Epigenetics in Diabetic Kidney Disease : Journal of the American Society of Nephrology

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Up Front Matters: Science in Renal Medicine

Epigenetics in Diabetic Kidney Disease

Reddy, Marpadga A.; Natarajan, Rama

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Journal of the American Society of Nephrology 22(12):p 2182-2185, December 2011. | DOI: 10.1681/ASN.2011060629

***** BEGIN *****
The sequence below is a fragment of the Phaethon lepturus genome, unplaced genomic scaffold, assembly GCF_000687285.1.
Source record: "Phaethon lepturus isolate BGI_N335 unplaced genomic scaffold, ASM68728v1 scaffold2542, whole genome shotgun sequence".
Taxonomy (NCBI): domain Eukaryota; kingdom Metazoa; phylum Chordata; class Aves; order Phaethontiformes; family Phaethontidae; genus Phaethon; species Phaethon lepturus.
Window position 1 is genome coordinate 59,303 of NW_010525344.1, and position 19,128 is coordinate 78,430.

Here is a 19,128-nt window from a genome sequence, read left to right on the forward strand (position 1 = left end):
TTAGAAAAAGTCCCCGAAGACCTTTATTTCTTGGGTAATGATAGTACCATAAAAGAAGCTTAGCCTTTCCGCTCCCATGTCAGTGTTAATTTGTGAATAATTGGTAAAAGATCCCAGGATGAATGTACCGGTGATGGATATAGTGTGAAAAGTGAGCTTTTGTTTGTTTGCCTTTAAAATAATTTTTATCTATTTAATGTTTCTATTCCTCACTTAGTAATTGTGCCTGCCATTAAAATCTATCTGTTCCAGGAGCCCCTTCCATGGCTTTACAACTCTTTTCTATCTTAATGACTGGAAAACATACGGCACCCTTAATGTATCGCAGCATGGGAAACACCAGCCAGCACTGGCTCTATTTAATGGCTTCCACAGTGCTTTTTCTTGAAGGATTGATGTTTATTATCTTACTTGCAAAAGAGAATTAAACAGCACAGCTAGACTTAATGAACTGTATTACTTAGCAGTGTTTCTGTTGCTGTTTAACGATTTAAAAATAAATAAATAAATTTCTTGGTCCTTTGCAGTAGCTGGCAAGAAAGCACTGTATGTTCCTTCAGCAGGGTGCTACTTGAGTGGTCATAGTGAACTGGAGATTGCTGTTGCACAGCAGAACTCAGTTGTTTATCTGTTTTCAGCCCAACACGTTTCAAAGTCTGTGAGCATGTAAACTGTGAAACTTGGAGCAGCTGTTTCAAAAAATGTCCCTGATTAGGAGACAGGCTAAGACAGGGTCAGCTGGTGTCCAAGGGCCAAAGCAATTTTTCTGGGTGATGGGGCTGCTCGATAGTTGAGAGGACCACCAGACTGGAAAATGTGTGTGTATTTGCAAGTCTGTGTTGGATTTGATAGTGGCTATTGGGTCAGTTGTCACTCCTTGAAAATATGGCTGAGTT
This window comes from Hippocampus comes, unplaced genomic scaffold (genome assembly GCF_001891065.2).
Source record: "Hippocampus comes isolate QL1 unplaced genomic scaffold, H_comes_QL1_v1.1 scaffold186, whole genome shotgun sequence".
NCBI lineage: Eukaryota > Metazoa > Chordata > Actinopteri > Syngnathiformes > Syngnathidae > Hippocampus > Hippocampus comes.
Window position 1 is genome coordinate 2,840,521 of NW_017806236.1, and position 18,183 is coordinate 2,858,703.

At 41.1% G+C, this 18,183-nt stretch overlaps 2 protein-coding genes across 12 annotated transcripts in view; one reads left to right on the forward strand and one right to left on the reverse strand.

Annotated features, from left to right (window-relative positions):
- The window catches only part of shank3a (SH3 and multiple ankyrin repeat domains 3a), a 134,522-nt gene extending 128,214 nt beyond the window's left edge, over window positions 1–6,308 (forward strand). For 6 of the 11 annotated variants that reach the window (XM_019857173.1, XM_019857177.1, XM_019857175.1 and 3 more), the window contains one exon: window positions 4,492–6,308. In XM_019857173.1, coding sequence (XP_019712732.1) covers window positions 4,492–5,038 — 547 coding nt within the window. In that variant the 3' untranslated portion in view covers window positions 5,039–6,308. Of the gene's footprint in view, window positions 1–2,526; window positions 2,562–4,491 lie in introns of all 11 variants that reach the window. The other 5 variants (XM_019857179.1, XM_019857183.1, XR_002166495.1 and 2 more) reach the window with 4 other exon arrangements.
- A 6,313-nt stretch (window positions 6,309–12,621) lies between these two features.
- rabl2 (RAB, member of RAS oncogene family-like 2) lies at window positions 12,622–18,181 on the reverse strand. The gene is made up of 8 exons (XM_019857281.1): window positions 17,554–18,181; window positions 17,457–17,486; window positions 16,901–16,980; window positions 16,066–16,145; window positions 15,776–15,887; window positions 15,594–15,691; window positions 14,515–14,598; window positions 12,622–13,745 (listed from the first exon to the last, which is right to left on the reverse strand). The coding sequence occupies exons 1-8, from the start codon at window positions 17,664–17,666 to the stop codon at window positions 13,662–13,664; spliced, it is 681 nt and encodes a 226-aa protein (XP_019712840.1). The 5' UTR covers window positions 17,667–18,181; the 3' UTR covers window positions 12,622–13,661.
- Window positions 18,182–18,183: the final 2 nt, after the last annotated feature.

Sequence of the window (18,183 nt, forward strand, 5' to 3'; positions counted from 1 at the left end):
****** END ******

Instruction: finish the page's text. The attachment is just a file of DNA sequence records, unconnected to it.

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Epigenetics refers to heritable changes that occur outside the modification of DNA coding sequence, including those conferred mitotically or meiotically. Although the term epigenetics was originally coined to describe programmed changes during embryonic development,1 more broadly it has been modified to also include the structural adaptation of chromosomal regions to register altered activity states.2 Epigenetic mechanisms confer transcriptional memory and regulate patterns of cell-specific gene expression during development to maintain cell identity during subsequent cell divisions.2 Epigenetics also plays key roles in stem-cell plasticity, T cell memory, fetal reprogramming, imprinting, and cellular response to environmental cues. Alterations in epigenetic mechanisms by environmental and other factors can contribute to acute renal injury35 or lead to chronic diseases such as cancer,6 diabetes,7 and cardiovascular diseases.8 Recent evidence also supports the important notion of transgenerational inheritance of epigenetic changes that influence the well being of future generations.911